Watch Now


Is USPS Connect an e-commerce game-changer?

Postal Service believes nationwide network, access to every mailbox give it advantage over competitors

The U.S. Postal Service wants to grab a larger share of the parcel business, and it is rolling out programs designed to do just that, including USPS Connect that allows customers to drop off packages at a local Postal Service plant for final delivery. (Photo: U.S. Postal Service)

The parcel delivery space is quickly becoming overrun with participants — from stalwarts like FedEx and UPS to upstarts leveraging gig economy drivers utilizing cars and vans — to the point that small and medium-size businesses looking to ship items face a dizzying array of options.

One provider familiar to all, though, believes it has a winning formula to garner a greater share of the parcel business that is now e-commerce-driven and time-sensitive: the U.S. Postal Service.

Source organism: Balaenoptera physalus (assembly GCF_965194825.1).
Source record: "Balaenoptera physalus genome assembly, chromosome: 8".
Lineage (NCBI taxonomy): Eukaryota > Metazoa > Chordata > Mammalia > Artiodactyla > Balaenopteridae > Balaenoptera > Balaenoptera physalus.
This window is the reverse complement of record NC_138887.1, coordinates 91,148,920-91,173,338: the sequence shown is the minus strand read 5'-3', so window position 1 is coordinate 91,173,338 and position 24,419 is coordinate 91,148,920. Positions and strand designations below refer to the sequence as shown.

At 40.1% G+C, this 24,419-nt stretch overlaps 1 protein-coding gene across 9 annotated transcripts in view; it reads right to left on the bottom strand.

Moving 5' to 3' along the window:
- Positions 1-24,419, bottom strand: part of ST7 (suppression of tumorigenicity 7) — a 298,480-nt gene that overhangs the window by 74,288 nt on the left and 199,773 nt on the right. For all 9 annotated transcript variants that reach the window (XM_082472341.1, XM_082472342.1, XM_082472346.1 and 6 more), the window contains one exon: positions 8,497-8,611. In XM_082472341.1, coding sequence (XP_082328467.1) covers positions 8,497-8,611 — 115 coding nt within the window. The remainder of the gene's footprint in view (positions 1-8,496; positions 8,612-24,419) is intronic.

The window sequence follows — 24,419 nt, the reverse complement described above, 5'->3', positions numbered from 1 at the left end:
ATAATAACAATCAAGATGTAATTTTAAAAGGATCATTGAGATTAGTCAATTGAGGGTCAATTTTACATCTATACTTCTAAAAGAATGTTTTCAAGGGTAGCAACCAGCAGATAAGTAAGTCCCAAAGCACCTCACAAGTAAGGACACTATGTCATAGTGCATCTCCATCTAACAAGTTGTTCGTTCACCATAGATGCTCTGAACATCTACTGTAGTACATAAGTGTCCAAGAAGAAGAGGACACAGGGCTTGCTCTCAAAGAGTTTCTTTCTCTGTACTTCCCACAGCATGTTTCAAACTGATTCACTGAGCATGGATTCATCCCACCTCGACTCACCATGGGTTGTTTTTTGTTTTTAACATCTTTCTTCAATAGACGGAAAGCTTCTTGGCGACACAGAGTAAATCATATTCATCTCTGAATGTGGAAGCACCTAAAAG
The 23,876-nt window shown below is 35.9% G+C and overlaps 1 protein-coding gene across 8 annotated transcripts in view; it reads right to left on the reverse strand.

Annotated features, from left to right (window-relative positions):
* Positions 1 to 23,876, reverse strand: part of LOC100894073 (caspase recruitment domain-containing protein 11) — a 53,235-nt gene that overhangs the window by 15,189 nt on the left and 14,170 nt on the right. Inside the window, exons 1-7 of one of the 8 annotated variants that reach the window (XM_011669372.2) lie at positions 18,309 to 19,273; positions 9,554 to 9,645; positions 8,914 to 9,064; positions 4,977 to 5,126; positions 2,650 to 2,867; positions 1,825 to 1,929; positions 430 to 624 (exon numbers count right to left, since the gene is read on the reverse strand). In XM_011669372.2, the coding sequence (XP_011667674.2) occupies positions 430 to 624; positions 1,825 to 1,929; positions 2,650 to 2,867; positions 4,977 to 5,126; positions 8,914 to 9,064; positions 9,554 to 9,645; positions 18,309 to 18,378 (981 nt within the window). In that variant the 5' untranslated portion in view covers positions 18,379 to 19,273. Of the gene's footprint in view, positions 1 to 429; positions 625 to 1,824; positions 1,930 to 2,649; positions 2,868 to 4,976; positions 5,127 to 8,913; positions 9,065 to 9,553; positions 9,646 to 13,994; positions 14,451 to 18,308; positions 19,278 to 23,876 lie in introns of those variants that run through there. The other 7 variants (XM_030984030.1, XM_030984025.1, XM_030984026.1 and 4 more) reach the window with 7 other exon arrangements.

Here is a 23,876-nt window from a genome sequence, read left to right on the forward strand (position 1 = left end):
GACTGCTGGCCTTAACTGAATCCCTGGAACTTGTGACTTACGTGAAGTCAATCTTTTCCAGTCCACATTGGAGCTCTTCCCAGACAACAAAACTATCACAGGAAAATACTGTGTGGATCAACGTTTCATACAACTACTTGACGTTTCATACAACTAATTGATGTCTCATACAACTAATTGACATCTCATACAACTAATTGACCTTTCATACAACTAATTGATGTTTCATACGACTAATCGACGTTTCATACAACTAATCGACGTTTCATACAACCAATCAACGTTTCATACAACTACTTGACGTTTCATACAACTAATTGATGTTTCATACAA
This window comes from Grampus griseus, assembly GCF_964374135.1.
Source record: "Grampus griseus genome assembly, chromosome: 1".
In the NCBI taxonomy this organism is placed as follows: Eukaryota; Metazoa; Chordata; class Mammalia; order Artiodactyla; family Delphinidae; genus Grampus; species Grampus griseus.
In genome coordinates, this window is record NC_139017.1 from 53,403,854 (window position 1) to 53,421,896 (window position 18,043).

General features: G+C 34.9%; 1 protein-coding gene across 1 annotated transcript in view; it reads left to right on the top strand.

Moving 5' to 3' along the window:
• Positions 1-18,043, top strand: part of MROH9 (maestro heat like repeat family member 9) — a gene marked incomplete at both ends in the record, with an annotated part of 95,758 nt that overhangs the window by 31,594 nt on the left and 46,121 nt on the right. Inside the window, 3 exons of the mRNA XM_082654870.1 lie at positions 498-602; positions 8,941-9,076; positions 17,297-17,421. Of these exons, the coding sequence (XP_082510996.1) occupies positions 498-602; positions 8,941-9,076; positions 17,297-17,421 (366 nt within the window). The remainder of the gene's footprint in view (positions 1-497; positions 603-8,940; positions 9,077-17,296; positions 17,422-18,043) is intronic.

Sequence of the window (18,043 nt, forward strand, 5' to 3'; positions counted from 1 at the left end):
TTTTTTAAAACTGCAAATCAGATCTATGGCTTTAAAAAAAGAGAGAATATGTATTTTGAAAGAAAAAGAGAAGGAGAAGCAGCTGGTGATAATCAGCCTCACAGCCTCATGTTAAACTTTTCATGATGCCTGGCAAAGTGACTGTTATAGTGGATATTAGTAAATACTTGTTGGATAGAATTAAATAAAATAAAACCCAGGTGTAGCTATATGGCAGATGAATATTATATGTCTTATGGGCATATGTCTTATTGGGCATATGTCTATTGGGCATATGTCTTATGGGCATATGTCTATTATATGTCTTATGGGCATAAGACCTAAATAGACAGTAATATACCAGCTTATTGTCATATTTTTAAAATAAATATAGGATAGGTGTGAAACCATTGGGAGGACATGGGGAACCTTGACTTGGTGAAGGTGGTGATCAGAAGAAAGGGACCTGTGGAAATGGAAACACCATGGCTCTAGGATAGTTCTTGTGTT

“A lot of small and micro businesses don’t think of us but, hey, we are at their door every day,” Jakki Krage Strako, chief commerce and business solutions officer and executive vice president for the Postal Service, told Modern Shipper. “They know their carrier who is bringing them their mail. We are in every community. Our employees live in their communities.”

The Postal Service first began trialing USPS Connect in 2021 in Texas but last month announced it was expanding the program nationwide with a phased rollout that will see it reach every customer the agency serves — which is every address in the U.S. — by the end of this year.

“We [offer] a very good price for customers that are able to inject [parcels] deeper and deeper into our network, and the deeper they can inject into our network, the cheaper the [cost to deliver that product is],” Strako said.

She said that USPS Connect’s goal is to give businesses, especially smaller businesses that are looking to take advantage of e-commerce opportunities but are straddled with high shipping costs through FedEx (NYSE: FDX), UPS (NYSE: UPS) and others, a path to profitable sales.



Read: Postal Service puts parcels at head of line in reform plan

Read: Will same-day, next-day parcel deliveries get Postal Service over hump?


The rollout, part of the Postal Service’s Delivering for America plan, includes USPS Connect Local, USPS Connect Regional, USPS Connect National and USPS Connect Returns.